Executive Director, Metro Toronto Federation of Community-Based Seniors’ Agencies

There exists an implicit contradiction inherent in the role of managers of organized voluntary work: are we social activists responsive to the needs of the community or the administrators of what may become semibureaucracies?

Managing Voluntary Organizations is the second in a series of educational texts on social service management. Author Geoff Poulton, currently a senior lecturer on social work education at the University of Southampton, brings to a potentially dry topic his extensive background in grassroots community work. Community development is a field which has finally come into its own.

After providing a brief overview of the effects of recent British social and economic policies on the voluntary sector, Geoff Poulton offers four case studies of organizational development in which he has been involved. These experiences provide a wealth of detail concerning the painstaking development of S.C.O.P.E., a member-led grassroots ad hoc community family network, and the creation of the Southern Council for Community Work Training.

In spite of references to unfamiliar British networkings and local govern­ment structures, Managing Voluntary Organizations raises all-too-familiar concerns: how can a voluntary organization avoid bureaucratization and remain member-owned? Is it inevitable that government-funded bodies lose critical perspective and end by maintaining the status quo? How should we react when voluntcccrism is being increasingly promoted by government which sees it as a cheaper alternative to the “welfare state”?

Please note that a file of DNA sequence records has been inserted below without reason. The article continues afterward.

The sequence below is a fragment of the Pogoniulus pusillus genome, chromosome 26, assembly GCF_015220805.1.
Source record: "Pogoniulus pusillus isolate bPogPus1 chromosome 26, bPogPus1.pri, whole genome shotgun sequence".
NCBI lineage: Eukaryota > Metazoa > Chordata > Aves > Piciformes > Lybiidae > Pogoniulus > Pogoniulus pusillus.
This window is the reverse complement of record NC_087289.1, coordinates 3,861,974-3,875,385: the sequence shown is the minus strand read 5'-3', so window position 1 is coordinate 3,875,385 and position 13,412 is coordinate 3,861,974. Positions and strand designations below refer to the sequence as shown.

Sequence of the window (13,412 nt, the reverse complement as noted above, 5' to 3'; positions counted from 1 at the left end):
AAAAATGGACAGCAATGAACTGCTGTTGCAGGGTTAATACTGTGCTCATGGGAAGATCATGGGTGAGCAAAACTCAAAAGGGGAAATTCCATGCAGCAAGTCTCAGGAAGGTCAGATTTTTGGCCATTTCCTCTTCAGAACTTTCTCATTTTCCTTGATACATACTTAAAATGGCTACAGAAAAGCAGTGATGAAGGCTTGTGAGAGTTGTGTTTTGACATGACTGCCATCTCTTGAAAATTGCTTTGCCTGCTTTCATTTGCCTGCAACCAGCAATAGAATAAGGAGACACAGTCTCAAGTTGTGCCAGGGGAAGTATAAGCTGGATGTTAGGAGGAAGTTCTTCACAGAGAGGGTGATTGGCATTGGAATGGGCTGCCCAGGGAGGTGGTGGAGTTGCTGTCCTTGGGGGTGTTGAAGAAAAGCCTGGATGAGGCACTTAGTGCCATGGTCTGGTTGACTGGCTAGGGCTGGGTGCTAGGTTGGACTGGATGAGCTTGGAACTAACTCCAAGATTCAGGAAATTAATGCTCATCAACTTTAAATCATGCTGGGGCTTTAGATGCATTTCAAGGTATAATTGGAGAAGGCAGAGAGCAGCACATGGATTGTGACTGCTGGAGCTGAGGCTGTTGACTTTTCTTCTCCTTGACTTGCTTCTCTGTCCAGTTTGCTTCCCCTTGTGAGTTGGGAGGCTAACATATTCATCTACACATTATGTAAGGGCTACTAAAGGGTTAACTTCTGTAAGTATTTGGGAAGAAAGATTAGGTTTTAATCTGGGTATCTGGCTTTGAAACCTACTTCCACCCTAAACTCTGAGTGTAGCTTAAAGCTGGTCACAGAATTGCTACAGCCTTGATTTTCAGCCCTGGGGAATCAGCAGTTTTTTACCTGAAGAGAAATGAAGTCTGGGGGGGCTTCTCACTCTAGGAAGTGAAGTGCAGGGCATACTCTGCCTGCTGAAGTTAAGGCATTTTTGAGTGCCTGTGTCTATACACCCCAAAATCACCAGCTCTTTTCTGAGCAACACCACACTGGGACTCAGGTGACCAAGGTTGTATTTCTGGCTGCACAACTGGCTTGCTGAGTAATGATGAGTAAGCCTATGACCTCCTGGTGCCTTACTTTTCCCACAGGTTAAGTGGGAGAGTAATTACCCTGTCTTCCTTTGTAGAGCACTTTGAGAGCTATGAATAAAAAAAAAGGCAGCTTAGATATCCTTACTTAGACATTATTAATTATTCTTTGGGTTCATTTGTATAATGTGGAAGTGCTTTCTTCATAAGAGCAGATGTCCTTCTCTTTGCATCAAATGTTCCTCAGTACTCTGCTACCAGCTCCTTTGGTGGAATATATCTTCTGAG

What Geoff Poulton docs is give the lie to the old view that social workers make bad managers. He succeeds in demonstrating that, because of its nature, good community development work can only be conducted by a worker with good managerial skills, acquired through the process, if not before. This is, however, no invitation to haphazard development. The author carefully sets out the systems necessary to operate a voluntary agency which must be responsibly accountable to both its funders and its members/community. Above all, he carefully builds an appreciation of the wider responsibilities of those who take a leadership role in initiating, building, and maintaining voluntary services.

The best thing about this book is that it’s not overly academic. The case studies themselves are excellent examples of a wedding of values to purpose and process, and a demonstration of the possibility of achieving a balance of good management and democratic process. There is great danger that any growing voluntary organization may lose its effectiveness and its focus by becoming quasi-institutional. If we really do believe in the importance of collectively empowering members of the community, then surely we can’t afford to let that happen?

REVIEWED BY DAVID E. SPIRO

Blake, Cassels and Graydon, Toronto